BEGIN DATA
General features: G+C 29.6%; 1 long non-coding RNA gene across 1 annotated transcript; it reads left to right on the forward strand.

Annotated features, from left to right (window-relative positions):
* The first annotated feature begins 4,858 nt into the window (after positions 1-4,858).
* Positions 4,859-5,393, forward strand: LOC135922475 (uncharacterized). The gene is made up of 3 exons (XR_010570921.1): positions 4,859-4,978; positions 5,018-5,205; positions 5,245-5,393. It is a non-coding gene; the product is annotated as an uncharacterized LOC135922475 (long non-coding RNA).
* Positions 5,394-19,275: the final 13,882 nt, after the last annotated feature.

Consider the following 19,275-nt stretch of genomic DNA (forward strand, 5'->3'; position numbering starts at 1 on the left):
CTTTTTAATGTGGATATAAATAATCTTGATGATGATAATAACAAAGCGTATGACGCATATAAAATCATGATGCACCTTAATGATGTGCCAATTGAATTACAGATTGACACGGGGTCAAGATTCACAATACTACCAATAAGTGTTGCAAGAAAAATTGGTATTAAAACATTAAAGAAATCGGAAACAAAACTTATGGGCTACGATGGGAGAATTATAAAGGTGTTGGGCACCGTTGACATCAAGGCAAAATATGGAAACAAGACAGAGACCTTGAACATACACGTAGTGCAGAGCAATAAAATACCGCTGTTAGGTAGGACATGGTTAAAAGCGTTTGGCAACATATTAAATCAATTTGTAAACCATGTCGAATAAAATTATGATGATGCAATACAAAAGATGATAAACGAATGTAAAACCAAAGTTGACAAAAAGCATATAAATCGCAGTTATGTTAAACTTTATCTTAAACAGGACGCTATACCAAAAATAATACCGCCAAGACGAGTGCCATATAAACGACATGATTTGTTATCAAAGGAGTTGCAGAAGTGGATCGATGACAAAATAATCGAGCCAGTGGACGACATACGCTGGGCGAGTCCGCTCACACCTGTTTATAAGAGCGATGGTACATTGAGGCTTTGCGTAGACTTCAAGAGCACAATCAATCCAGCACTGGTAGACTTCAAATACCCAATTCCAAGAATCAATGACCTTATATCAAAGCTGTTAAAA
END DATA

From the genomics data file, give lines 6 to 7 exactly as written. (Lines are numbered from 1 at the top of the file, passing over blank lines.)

Consider the following 19,275-nt stretch of genomic DNA (forward strand, 5'->3'; position numbering starts at 1 on the left):
CTTTTTAATGTGGATATAAATAATCTTGATGATGATAATAACAAAGCGTATGACGCATATAAAATCATGATGCACCTTAATGATGTGCCAATTGAATTACAGATTGACACGGGGTCAAGATTCACAATACTACCAATAAGTGTTGCAAGAAAAATTGGTATTAAAACATTAAAGAAATCGGAAACAAAACTTATGGGCTACGATGGGAGAATTATAAAGGTGTTGGGCACCGTTGACATCAAGGCAAAATATGGAAACAAGACAGAGACCTTGAACATACACGTAGTGCAGAGCAATAAAATACCGCTGTTAGGTAGGACATGGTTAAAAGCGTTTGGCAACATATTAAATCAATTTGTAAACCATGTCGAATAAAATTATGATGATGCAATACAAAAGATGATAAACGAATGTAAAACCAAAGTTGACAAAAAGCATATAAATCGCAGTTATGTTAAACTTTATCTTAAACAGGACGCTATACCAAAAATAATACCGCCAAGACGAGTGCCATATAAACGACATGATTTGTTATCAAAGGAGTTGCAGAAGTGGATCGATGACAAAATAATCGAGCCAGTGGACGACATACGCTGGGCGAGTCCGCTCACACCTGTTTATAAGAGCGATGGTACATTGAGGCTTTGCGTAGACTTCAAGAGCACAATCAATCCAGCACTGGTAGACTTCAAATACCCAATTCCAAGAATCAATGACCTTATATCAAAGCTGTTAAAA